There’s a lot that goes into the mix for the multi-challenged runner of obstacle course racing. Isn’t that what makes it so much fun? Are we having to much fun to want to actually win? I’m not of the generation that was satisfied with a participation trophy so I thought it it might be interesting for myself and those that are like minded to get inside the head of a consistent winner.
See What it’s Like To Be Number One…Read On…
…..Jonathan Albon has been crowned the world’s number-one obstacle course racer after winning both the OCR World Championships and the Spartan Race World Championship, both held in the US. Some of the fittest athletes on the planet battled it out over long, brutal miles of hills, mud and water, rope climbs, barbed wire crawls, fire pits and much more at both races. Jonathan, aged 25, is unbeaten in OCR races in 2014 and has won several fell, mountain, trail and ultra running races too. Here are Jonathan’s top-10 tips to master obstacle course racing.
1 Operate outside of your comfort zone
Obstacle course races are designed to take you out of your comfort zone. You will likely get wet, have grit in your shoes, gets scratched or stung and have to carry something heavy. It will hurt, a lot. You can prepare yourself by incorporating some of these elements into your training. Get off-road, get dirty and push yourself.
2 Run – a lot
Most obstacle course race courses, certainly in the UK, are probably about 80% running and 20% obstacles. This means that in order to have a shot at completing or setting a fast time, you need to be able to run. There are many fancy training schedules you can follow but the simplest way to get better at running is just to do more of it. Run hard, long and include hills. I’ve worked hard at my running and am now doing around 350km and 16,000m ascent per month.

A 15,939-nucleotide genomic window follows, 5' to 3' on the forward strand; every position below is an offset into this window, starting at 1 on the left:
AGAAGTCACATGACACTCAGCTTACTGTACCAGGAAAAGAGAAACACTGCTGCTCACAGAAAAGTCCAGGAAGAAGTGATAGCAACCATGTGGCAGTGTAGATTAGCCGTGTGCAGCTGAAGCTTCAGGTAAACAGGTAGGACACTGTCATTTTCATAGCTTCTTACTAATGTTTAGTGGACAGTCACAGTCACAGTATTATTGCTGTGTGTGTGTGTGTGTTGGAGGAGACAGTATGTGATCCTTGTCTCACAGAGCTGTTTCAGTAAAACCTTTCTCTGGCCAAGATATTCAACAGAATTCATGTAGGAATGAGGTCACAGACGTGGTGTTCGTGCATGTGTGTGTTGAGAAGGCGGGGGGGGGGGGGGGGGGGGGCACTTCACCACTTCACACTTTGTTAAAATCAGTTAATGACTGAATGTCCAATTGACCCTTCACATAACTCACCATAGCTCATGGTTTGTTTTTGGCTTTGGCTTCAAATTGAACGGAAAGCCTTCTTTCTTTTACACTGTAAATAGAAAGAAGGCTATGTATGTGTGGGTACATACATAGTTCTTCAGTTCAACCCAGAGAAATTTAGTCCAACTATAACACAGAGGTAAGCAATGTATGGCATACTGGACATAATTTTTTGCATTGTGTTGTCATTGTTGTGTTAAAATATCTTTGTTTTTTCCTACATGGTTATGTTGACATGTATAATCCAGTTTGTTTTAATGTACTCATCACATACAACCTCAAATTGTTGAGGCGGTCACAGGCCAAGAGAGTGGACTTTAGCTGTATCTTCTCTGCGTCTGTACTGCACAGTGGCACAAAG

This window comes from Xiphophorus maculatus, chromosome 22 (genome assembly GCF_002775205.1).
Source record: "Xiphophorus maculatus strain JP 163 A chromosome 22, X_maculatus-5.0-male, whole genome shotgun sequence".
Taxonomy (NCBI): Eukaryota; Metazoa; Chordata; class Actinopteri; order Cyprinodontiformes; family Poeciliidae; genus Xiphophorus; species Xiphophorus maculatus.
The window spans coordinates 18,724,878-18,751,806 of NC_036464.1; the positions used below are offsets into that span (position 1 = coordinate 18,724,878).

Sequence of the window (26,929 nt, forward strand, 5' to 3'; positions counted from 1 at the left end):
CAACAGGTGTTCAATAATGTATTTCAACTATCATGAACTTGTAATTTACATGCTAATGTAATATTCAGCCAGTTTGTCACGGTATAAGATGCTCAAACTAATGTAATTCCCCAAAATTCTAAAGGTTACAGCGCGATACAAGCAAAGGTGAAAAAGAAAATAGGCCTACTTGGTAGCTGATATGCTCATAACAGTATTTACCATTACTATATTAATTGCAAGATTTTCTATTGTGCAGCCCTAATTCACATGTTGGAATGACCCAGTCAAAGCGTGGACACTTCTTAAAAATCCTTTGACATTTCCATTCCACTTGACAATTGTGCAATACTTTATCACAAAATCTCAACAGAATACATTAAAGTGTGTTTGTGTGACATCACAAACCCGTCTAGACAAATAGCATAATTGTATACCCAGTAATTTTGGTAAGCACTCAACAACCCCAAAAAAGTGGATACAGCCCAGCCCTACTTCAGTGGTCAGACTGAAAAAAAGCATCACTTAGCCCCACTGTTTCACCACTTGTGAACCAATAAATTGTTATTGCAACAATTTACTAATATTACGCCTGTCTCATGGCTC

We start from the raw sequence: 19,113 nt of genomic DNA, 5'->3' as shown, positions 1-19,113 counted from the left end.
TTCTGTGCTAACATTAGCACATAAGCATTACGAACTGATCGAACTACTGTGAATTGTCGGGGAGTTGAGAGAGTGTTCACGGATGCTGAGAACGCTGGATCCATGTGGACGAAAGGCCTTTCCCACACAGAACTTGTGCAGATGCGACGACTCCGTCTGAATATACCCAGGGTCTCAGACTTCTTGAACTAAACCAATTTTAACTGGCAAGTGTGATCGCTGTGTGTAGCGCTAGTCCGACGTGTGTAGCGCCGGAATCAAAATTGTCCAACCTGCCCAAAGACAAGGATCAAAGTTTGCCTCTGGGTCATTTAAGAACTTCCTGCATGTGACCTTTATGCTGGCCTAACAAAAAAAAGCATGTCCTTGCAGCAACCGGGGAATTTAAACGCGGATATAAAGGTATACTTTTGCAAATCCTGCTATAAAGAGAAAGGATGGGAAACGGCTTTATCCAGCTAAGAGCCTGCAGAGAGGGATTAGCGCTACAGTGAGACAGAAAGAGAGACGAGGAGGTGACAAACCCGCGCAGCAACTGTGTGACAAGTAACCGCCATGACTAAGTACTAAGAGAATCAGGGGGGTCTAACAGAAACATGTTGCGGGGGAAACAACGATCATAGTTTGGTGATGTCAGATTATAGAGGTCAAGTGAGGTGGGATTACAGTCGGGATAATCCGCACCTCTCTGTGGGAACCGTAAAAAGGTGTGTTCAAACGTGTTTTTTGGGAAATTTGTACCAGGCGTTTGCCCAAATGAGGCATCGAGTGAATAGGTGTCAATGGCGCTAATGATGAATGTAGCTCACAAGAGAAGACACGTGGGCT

3 Circuit training
It’s not just running you need to be good at; you need to be strong too. For obstacle course racing this doesn’t mean you need to be able to squat two-times your body weight or bench press a small car! The best exercises revolve around you moving your bodyweight, as you will do during a race. So, hit the press-ups, pull-ups, squats, burpees, planks and sit-ups. Do them one after another as part of a circuit training session. I also do a lot of functional fitness training.
4 Technique – look up videos online
There are many types of obstacles, such as monkey bars and wall climbs. Learning the correct technique to negotiate them will save you time and energy on race day, plus reduce the risk of injury. Watch the many technique videos online then, if possible, get out and practice on specialist training courses.
5 Healthy living – eat / drink clean and get enough sleep
Being healthy is always going to benefit you in any sporting pursuit. Eat well, gets lots of sleep and stay active! Obstacle course racing is tough enough without making it even harder for yourself!